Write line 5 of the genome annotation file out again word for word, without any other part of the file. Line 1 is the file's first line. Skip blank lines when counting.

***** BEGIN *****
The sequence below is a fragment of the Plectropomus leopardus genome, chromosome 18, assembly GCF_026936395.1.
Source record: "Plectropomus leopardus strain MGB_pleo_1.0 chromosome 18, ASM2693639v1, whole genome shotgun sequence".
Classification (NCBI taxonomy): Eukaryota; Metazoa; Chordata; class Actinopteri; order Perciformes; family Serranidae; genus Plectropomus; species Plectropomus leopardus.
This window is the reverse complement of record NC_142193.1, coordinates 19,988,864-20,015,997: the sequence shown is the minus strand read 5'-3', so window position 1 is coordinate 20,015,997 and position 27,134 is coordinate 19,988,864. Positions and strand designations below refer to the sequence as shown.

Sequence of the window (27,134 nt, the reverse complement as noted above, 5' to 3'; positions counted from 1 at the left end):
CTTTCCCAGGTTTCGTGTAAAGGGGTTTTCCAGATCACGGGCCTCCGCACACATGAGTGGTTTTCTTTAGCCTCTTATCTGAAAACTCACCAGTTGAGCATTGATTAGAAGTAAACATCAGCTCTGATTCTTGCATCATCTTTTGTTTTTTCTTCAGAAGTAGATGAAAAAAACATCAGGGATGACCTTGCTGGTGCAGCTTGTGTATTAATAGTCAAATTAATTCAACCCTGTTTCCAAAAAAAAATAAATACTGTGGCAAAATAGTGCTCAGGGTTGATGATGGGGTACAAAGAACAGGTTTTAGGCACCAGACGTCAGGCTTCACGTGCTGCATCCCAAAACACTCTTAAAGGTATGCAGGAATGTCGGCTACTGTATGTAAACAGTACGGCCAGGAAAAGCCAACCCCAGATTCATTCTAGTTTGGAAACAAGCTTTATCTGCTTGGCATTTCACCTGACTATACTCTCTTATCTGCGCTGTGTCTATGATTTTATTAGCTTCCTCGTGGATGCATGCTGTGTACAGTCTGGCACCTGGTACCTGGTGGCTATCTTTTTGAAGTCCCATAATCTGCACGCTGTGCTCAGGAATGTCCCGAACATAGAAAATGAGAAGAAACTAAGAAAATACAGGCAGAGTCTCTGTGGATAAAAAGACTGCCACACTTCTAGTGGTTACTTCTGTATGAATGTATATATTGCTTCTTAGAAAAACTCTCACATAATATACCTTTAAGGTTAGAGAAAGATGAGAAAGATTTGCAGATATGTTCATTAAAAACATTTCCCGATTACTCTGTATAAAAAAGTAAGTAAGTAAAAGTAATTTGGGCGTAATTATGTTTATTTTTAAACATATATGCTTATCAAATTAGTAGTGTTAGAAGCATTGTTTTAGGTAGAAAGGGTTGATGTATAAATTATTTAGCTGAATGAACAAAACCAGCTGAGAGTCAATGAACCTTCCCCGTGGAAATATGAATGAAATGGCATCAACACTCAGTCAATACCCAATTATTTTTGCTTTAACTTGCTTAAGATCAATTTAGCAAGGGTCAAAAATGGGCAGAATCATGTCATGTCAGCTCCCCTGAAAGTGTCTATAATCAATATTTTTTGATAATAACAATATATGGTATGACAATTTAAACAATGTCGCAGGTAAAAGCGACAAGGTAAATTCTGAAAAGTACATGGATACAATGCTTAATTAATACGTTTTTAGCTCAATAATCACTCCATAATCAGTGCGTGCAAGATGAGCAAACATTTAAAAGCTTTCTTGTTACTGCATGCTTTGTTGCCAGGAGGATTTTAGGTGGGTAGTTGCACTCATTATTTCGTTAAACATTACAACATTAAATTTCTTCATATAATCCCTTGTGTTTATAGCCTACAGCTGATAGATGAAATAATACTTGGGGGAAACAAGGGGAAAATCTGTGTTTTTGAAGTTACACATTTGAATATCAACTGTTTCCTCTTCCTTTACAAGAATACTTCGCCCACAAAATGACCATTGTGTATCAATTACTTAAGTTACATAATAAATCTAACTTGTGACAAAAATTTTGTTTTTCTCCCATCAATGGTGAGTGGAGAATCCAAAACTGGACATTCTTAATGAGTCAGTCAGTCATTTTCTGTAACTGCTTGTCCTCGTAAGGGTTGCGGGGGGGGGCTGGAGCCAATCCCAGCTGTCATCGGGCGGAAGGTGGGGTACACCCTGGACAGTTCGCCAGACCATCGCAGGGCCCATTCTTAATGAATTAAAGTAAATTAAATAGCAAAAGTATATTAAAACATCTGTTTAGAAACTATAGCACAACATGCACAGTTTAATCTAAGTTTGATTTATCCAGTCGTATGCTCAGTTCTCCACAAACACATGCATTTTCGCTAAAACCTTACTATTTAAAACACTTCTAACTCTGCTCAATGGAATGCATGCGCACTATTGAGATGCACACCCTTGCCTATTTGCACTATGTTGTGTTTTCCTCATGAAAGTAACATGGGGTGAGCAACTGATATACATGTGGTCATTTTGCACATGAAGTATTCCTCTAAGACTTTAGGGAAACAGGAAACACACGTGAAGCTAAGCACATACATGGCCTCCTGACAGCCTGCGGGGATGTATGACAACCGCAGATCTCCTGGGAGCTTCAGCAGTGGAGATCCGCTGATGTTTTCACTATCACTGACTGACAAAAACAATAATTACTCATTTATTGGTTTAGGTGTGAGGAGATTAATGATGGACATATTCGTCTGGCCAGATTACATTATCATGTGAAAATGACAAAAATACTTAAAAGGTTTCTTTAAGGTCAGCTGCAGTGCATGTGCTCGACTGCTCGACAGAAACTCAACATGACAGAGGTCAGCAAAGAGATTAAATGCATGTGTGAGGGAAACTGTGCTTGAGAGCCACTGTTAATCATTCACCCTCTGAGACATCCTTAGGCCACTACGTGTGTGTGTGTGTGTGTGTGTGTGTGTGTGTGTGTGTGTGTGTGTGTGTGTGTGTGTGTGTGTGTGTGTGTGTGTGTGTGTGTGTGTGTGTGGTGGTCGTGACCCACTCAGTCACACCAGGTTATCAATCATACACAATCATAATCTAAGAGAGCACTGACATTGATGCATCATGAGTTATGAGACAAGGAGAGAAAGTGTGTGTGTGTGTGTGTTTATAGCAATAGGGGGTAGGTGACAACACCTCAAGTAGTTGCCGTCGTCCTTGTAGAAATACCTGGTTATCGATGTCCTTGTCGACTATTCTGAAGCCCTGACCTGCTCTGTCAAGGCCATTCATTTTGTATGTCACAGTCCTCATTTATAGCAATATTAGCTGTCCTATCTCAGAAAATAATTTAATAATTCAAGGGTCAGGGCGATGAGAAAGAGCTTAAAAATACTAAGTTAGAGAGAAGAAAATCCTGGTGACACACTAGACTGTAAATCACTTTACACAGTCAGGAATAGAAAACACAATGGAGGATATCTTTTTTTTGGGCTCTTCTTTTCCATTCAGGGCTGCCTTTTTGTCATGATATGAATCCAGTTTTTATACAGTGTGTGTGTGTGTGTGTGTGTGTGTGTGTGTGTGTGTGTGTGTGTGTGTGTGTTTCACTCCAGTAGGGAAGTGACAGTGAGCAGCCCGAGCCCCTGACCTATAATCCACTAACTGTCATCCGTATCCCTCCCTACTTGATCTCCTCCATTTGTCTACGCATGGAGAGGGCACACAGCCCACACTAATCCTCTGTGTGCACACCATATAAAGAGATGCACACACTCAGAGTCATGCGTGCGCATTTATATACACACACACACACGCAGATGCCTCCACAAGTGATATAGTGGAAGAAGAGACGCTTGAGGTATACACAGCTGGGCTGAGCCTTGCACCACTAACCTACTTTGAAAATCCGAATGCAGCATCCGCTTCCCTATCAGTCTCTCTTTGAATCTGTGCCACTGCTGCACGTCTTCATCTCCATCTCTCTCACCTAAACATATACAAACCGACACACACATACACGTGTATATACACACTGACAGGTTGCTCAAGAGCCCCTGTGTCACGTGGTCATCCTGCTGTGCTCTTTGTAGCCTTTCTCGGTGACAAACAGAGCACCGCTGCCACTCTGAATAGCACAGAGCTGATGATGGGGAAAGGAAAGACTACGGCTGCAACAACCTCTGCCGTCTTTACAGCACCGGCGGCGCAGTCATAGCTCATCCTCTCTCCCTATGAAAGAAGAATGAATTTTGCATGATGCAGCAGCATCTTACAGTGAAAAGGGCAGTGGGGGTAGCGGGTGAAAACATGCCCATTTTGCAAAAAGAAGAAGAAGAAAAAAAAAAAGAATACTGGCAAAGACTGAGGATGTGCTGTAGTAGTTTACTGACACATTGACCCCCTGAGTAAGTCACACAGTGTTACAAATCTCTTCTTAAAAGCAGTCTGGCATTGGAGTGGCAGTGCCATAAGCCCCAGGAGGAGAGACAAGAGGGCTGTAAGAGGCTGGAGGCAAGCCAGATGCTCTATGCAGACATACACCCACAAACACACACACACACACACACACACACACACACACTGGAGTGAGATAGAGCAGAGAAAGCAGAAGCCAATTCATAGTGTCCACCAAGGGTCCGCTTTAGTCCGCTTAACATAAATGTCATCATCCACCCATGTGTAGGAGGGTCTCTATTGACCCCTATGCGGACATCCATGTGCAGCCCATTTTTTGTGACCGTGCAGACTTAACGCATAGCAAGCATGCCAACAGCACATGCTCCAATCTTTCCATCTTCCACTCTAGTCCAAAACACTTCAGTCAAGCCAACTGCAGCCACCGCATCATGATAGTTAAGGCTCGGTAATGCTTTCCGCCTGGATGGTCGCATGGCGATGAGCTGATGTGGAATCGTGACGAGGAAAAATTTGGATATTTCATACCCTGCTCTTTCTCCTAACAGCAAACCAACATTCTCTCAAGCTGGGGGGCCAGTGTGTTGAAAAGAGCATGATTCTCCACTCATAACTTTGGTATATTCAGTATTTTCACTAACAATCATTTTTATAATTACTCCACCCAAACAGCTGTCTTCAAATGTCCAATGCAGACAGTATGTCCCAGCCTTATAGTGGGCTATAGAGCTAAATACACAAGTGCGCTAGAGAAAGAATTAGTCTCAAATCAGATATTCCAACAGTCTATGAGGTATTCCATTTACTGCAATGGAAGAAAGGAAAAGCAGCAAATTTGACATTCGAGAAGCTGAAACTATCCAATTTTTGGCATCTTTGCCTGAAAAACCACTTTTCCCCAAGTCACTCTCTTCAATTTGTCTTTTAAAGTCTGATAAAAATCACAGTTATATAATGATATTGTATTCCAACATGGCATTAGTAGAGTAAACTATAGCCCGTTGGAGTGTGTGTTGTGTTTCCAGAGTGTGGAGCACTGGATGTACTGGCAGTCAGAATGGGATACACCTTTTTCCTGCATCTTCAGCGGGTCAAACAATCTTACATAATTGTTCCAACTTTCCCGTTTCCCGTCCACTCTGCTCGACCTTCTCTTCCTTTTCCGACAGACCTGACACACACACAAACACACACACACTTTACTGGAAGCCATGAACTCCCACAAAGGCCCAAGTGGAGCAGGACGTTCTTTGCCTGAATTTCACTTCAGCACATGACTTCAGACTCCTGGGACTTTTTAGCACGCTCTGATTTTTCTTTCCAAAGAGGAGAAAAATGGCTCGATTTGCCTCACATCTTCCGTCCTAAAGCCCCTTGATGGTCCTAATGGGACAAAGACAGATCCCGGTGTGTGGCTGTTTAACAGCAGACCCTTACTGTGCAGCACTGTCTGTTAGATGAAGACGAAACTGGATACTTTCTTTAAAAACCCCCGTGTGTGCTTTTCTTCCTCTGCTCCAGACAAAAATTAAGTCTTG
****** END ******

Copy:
Sequence of the window (27,134 nt, the reverse complement as noted above, 5' to 3'; positions counted from 1 at the left end):